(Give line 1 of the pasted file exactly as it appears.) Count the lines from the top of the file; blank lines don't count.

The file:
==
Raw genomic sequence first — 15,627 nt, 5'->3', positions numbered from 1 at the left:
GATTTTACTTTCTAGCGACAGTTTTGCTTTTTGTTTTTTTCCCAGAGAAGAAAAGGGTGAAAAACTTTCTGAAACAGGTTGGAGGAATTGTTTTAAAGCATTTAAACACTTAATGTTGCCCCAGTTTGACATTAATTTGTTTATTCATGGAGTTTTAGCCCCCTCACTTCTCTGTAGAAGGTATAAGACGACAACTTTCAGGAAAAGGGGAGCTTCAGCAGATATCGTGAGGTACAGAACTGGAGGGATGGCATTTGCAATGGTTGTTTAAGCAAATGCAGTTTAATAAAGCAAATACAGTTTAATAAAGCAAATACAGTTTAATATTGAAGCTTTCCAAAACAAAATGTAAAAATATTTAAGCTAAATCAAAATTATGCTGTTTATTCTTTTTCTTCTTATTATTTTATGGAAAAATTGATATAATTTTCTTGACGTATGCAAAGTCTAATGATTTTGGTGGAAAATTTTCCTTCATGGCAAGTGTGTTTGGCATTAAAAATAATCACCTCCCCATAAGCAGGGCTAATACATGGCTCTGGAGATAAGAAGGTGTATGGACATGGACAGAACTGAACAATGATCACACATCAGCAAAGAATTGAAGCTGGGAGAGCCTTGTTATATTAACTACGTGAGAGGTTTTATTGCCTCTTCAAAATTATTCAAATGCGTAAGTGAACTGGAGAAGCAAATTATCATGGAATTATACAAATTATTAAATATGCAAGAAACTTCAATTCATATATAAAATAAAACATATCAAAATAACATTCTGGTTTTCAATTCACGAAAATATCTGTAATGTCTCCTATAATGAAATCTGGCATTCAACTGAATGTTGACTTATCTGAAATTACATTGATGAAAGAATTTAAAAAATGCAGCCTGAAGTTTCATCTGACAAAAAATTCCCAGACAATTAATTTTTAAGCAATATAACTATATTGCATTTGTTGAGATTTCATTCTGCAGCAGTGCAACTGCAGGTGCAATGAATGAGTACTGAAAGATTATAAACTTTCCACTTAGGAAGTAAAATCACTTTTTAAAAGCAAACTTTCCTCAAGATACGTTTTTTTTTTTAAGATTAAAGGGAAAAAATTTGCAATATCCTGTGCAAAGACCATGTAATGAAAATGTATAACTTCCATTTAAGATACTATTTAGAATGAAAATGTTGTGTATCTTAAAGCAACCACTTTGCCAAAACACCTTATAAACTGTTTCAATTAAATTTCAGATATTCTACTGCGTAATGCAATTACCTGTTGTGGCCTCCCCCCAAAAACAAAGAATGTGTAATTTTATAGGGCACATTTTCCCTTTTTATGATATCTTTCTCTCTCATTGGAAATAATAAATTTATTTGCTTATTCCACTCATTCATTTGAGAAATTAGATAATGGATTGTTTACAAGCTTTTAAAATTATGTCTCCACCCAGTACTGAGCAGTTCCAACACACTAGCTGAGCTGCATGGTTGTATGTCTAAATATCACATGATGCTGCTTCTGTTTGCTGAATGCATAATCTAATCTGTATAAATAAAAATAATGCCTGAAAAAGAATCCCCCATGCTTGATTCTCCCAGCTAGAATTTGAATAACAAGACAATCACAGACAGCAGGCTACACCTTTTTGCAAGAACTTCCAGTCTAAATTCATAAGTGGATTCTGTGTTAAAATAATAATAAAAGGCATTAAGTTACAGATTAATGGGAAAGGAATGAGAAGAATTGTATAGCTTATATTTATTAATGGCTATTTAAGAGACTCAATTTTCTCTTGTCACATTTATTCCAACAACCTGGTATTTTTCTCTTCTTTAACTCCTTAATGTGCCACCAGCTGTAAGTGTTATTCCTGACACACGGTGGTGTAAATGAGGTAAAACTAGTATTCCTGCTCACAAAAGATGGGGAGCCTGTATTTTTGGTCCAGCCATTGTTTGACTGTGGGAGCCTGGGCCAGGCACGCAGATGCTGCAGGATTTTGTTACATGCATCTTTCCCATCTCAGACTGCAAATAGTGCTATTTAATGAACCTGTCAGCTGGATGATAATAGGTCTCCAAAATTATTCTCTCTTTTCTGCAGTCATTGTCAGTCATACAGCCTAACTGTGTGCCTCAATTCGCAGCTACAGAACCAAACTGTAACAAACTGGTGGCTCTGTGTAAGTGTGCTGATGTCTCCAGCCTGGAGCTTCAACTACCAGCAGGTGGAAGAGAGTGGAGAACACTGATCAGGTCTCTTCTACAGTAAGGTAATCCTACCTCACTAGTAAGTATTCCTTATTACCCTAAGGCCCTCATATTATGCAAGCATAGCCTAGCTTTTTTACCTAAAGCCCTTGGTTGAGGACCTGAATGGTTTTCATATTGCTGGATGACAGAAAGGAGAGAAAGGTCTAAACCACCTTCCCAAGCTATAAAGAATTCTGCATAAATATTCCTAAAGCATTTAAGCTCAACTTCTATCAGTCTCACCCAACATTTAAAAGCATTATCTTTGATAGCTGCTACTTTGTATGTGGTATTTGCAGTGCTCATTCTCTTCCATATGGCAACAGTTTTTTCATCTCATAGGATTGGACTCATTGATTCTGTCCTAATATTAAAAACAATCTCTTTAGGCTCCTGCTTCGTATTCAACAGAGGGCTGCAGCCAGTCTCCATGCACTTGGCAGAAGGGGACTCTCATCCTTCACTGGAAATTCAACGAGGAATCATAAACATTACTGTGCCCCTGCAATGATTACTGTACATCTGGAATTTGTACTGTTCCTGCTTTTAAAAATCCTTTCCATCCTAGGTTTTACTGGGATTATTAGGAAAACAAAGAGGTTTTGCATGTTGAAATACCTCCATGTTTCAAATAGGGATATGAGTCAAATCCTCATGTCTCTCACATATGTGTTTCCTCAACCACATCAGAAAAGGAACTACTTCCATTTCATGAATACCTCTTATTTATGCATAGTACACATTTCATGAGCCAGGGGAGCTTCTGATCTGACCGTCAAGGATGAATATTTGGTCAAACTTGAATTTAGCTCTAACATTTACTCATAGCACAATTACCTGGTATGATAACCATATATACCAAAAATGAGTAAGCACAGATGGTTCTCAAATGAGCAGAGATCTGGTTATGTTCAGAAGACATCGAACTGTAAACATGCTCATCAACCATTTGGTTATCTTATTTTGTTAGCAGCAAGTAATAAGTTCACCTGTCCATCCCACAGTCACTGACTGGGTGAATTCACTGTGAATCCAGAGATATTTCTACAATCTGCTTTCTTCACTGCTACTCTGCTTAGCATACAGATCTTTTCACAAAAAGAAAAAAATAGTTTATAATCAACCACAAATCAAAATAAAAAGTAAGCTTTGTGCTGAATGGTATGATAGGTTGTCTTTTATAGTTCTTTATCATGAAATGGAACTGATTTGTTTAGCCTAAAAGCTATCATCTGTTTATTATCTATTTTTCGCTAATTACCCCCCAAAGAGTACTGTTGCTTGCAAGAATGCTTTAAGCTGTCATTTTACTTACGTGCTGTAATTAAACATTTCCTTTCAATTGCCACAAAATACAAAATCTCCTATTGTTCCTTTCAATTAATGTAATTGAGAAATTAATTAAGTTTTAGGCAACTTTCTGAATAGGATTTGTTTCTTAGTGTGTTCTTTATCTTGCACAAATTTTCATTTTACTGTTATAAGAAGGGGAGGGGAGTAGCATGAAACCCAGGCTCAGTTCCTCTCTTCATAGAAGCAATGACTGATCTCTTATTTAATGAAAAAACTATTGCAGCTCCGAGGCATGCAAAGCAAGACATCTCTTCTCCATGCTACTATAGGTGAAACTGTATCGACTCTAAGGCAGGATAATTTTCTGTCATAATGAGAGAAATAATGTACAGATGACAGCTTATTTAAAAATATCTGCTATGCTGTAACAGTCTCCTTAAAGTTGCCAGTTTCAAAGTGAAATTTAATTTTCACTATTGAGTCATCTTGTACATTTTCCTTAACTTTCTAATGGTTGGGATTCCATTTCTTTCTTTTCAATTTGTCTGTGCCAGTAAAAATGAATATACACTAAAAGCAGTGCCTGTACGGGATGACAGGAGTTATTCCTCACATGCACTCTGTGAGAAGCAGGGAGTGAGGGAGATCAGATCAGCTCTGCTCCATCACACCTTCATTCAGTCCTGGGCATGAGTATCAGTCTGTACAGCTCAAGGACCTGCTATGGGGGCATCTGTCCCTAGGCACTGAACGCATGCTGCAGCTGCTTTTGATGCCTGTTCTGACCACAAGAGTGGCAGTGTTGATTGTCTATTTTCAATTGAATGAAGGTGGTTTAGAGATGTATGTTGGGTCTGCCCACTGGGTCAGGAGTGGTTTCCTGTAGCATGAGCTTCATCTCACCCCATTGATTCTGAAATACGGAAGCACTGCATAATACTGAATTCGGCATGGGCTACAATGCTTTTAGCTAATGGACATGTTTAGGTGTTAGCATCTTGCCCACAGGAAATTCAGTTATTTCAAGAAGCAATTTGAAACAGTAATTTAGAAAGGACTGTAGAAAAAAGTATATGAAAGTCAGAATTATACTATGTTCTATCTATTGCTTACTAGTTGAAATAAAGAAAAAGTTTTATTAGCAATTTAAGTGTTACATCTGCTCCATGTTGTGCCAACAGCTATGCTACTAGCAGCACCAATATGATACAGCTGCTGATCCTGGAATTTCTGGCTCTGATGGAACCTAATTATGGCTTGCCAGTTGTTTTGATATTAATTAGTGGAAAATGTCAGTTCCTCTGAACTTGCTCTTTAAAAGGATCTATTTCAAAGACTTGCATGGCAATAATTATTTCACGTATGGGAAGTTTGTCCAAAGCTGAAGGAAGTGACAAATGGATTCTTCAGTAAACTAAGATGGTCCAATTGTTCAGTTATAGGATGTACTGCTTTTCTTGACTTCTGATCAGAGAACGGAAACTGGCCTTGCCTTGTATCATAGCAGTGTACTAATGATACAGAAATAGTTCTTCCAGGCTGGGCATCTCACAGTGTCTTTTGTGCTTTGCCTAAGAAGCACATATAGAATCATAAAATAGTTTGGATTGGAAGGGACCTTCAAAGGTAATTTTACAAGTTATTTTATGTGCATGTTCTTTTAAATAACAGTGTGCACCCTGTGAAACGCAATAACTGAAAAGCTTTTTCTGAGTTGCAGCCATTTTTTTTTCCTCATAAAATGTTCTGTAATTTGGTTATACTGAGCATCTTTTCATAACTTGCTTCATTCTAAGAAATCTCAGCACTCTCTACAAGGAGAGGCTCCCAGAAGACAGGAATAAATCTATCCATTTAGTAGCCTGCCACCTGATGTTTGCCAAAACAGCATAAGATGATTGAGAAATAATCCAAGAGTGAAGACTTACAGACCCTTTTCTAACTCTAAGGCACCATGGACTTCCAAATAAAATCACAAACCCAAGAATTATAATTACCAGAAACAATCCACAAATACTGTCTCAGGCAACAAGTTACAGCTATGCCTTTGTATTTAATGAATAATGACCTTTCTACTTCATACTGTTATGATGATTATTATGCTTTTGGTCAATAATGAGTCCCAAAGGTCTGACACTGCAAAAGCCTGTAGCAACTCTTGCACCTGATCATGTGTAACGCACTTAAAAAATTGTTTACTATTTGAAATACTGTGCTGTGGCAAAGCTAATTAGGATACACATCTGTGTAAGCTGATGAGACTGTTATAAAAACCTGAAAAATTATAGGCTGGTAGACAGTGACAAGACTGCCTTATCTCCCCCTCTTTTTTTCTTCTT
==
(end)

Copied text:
Raw genomic sequence first — 15,627 nt, 5'->3', positions numbered from 1 at the left: